How to fit out your campervan – an essential guide

Having a campervan is a great way to explore untouched landscapes, hit the road and escape the hustle and bustle of the city. Ultimately, it gives you the freedom that a car simply can’t.

But, kitting out a campervan from scratch can seem a little daunting.

How much does it cost to build out a campervan? Do I need a built-in propane stove-top? Where does my bed go?

Upleveling your campervan doesn’t have to be stressful. We’ve created this complete guide loaded with campervan fit out ideas to help you decide how to set up your campervan.

In this article, we’re sharing our recommendations, campervan fit out ideas, along with a list of all the campervan equipment you need to get started.

Essential Campervan Starter Kit

Planning your campervan conversion and understanding layout

Planning the layout of a campervan conversion is one of the most enjoyable parts – the possibilities are endless. With such a small space, it’s important to carefully plan the layout of your vehicle to keep it as comfortable and functional as possible.

Here are a few things to consider when planning your layout:

  • How will you be using your campervan? Will you be living in it full time, part-time, or just taking the occasional weekend getaway?
  • How many people will be living in your campervan? Do you need bunk beds for kids or just one bed for yourself or your partner?
  • Do you want a permanent bed or a convertible one? A bed that converts during the day is a better use of space per m² but can be annoying to set up every night. It also cuts down on space for storage.
  • How much storage space do you need? Do you have a lot of clothes, instruments, equipment, books, or other things that are ‘must-haves’?
  • Do you want to have windows and natural lighting? Windows and natural light help your campervan feel bright and open. You can always cover up existing ones or install your own.
  • How much power do you need?
  • Do you need somewhere to sit and work? Do you need or want to include a comfortable seating area with a table in your layout?
  • Do you plan to cook inside your campervan? If so, it’s a good idea to include a full kitchen counter, sink, fridge and stove, as well as enough space for dry food storage.

Insulating your DIY Campervan conversion

Want to relax in your campervan without sweating in summer or shivering through winter nights? Then insulation is an absolute must.

Australia is home to some of the world’s most spectacular wilderness, but with it comes some extreme weather. So if you’re taking on a DIY campervan conversion and plan to hit the Aussie roads, insulation is a crucial step to creating a comfortable, livable space.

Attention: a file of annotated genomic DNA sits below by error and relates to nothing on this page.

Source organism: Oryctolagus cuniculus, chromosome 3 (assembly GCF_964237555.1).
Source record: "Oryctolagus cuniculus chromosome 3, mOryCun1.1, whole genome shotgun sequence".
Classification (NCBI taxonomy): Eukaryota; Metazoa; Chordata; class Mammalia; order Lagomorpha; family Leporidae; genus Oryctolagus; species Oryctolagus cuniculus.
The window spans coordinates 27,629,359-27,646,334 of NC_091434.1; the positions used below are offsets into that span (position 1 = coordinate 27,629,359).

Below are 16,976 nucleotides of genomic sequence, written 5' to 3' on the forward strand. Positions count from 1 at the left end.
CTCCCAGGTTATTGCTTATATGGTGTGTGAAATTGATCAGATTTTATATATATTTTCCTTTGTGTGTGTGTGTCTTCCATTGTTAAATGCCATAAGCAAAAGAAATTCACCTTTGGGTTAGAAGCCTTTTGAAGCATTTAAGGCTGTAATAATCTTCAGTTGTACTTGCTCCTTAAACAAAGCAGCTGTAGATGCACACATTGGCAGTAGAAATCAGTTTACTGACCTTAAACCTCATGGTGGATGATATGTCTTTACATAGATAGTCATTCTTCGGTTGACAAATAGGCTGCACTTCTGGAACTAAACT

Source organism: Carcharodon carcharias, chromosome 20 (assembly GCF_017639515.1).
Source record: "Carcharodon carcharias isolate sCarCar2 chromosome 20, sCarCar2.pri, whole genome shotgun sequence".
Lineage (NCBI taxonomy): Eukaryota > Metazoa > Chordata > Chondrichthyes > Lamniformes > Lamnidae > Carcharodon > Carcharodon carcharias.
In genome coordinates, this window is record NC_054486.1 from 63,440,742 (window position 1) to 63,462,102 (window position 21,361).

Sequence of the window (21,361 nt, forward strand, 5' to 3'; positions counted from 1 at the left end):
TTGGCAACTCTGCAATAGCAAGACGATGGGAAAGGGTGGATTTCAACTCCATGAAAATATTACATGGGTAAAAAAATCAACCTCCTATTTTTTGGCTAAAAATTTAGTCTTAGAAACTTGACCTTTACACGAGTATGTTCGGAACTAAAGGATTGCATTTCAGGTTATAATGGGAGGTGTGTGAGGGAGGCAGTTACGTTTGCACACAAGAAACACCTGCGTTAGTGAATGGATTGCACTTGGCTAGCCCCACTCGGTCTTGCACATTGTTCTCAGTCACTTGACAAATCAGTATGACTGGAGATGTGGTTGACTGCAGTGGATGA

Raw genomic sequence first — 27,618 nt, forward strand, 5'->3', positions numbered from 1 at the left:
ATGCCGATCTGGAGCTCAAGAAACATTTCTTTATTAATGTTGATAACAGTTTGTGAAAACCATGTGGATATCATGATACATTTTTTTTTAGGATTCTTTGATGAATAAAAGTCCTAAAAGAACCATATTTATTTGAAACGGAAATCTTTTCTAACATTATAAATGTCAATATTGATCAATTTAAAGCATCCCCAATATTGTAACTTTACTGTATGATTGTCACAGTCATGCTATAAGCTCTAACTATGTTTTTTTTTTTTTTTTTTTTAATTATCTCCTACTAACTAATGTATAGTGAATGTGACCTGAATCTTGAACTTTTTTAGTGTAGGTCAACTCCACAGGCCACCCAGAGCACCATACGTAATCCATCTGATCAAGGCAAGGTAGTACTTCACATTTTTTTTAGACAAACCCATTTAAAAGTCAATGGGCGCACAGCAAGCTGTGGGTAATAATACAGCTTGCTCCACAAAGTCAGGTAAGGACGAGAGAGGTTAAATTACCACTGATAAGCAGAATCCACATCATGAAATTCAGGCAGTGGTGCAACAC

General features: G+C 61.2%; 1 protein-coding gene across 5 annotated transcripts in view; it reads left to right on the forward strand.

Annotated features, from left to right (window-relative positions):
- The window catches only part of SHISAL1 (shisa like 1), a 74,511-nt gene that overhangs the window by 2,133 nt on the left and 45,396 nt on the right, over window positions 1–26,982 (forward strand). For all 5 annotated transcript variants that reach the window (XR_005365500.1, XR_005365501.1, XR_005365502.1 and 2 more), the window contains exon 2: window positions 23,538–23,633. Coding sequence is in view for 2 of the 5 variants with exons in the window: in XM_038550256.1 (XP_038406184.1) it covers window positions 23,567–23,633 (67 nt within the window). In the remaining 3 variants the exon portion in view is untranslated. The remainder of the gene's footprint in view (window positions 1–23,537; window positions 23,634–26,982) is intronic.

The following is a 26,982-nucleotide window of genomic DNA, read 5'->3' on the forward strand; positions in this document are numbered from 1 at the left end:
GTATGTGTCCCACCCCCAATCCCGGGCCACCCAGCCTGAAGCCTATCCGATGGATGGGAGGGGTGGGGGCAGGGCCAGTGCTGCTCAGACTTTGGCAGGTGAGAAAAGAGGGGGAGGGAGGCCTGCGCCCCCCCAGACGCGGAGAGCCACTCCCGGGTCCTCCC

What insulation works best?

There are many different insulation materials, each with their own list of pros and cons. Below is a table of the different kinds of insulation you can choose from and how to to use them:

Type Best For Pro Cons
  • Walls
  • Ceilings
  • Greatest R-value
  • Foil-faced, serving as a radiant heat barrier
  • Non-toxic
  • More expensive
  • Meticulous installation is important
  • Tougher to find
Sheep wool
  • Walls
  • Ceilings
  • Door Panels
  • Eco-friendly
  • Non-toxic
  • Mold resistant
  • Breathability
  • Moisture management
  • More expensive
  • Lower R-value
  • Tougher to find
Extruded Polystyrene (XPS)
  • Best for floors
  • Excellent for campervan floor
  • High compression strength
  • High R-value
  • Slightly cheaper than Polysio
  • Lower R-value than Polysio
  • Not environmentally friendly
Expanded Polystyrene (EPS)
  • Budget builds
  • Foil-faced side for radiant heat deflection
  • Most affordable
  • Lower R-value
  • Contains a lot of air gaps that allow moisture in
Spray Foam
  • Filling gaps
  • Covers irregular surfaces in seconds
  • Not very scalable (very expensive across the whole van)

What kitchen equipment do I need?

A compact, convenient and easy to use kitchen is a must when you’re on the road.
But, before you go out and buy everything but the kitchen sink (excuse the pun), it’s essential to remember that not all campervan fitouts need all the bells and whistles. In fact, for many, a simple small, dual-zone 12V fridge will be enough.

That said, who doesn’t want an “insta-worthy” campervan kitchen?

Here are a few things to consider when planning your kitchen layout:


It’s unlikely you’ll need to look any further than a portable 12V Fridge. These fridges are built for adventuring and have the durability and energy efficiency to match. And, if you have a good solar power system, you can keep your food cold with nothing but sunlight.


Installing a built-in stove involves plumbing fuel lines and integrating a built-in cooktop into your campervan design. But, for some, this work is absolutely worth it, especially if you’re looking for a more permanent kitchen feel in your campervan. Alternatively, you can buy a portable stove-top.